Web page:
(SALT LAKE CITY) — The Salt Lake City woman who allegedly broke her husband’s legs while chasing him with her SUV and crashing into an office building says an anti-anxiety drug is to blame for her actions.
In a dramatic and public incident, all captured on surveillance video, Brenda White, 36, allegedly chased her husband, Jon White, through a parking garage in her Ford Explorer, plowed into a Salt Lake County office building and then crashed the vehicle into him.
“This SUV just drove into our building,” a caller told a 911 dispatcher on April 26, 2006. “[The driver is] chasing some guy down. The car is all the way inside the building. [The driver] went through, going like 70 miles an hour.”
At the time, Jon White was dodging his estranged wife, with whom he was in the middle of what police describe as an “ugly divorce.” In the end, he needed 63 stitches over his legs, arms and face.
Brenda was arrested and charged with attempted murder. She was later released on $500,000 bail.
Taking the witness stand Thursday in her own defense, Brenda White told the court that she had taken a handful of Xanax before heading to the Woodland Towers office building, and had heard her husband on his phone in the parking garage telling someone else that he loved her, The Salt Lake Tribune reported.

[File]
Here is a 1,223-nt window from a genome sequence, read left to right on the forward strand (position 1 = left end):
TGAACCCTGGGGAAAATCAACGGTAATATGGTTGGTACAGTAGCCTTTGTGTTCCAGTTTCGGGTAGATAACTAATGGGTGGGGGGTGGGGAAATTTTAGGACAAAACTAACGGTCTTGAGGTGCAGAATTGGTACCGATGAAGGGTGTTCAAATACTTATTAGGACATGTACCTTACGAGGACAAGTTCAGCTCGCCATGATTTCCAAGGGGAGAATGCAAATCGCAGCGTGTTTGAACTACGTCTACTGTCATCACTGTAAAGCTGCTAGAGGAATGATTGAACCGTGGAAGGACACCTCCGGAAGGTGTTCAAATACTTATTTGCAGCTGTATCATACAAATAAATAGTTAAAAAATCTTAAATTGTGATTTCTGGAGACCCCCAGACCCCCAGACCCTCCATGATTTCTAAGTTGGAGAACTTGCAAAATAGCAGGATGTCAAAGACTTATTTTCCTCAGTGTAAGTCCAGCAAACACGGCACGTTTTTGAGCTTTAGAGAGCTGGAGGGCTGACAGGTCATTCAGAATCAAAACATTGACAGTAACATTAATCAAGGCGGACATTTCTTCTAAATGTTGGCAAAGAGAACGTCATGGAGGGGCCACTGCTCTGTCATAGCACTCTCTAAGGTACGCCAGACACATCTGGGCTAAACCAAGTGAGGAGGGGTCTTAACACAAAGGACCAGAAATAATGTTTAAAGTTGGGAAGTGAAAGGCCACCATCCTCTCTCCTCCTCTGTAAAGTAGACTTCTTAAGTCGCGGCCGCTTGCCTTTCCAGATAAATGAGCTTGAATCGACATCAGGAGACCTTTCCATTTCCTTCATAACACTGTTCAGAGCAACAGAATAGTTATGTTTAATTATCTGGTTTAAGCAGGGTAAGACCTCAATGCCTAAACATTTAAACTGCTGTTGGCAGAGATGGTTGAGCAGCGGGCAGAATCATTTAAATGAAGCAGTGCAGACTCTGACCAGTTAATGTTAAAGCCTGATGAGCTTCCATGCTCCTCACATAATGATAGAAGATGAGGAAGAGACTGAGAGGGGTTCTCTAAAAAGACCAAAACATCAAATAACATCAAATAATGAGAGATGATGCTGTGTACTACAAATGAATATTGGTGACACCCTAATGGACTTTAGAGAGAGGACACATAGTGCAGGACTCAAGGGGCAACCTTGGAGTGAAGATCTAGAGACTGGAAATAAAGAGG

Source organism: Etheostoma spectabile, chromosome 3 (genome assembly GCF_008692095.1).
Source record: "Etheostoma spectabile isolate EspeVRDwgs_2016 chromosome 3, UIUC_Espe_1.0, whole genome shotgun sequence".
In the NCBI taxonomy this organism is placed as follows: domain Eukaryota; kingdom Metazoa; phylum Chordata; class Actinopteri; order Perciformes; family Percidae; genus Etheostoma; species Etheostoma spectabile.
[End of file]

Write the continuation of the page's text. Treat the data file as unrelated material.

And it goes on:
After Brenda White allegedly crashed into the Woodland Towers building, her husband’s legs were broken. She told the court Thursday that the last thing she remembers is hearing her husband on the phone and, after that, being inside an office building, The Tribune reported.
In a Utah courtroom this week, Brenda White’s attorneys argued that she was suffering “extreme emotional distress” in the moments that she crashed through the building. They say she was suffering from panic attacks from problems with her husband, and lost control when she took too much Xanax.
It’s a strategy they won’t discuss during trial, but spoke about it on local television five years ago.
“If a jury were to hear all those factors, I think they could certainly empathize with her situation,” defense attorney Jason Schatz said in 2007. “They would probably understand.”
Rare side effects for Xanax include outbursts of anger, delusions and even aggressive and bizarre behavior. But such symptoms are rare.
“Whether it’s Xanax, alcohol or prescription medication, these really aren’t complete defenses,” ABC News legal analyst Dana Cole said. “So it’s used to reduce the charge, not to get away with the crime.”
If convicted, Brenda White faces five years to life in prison.
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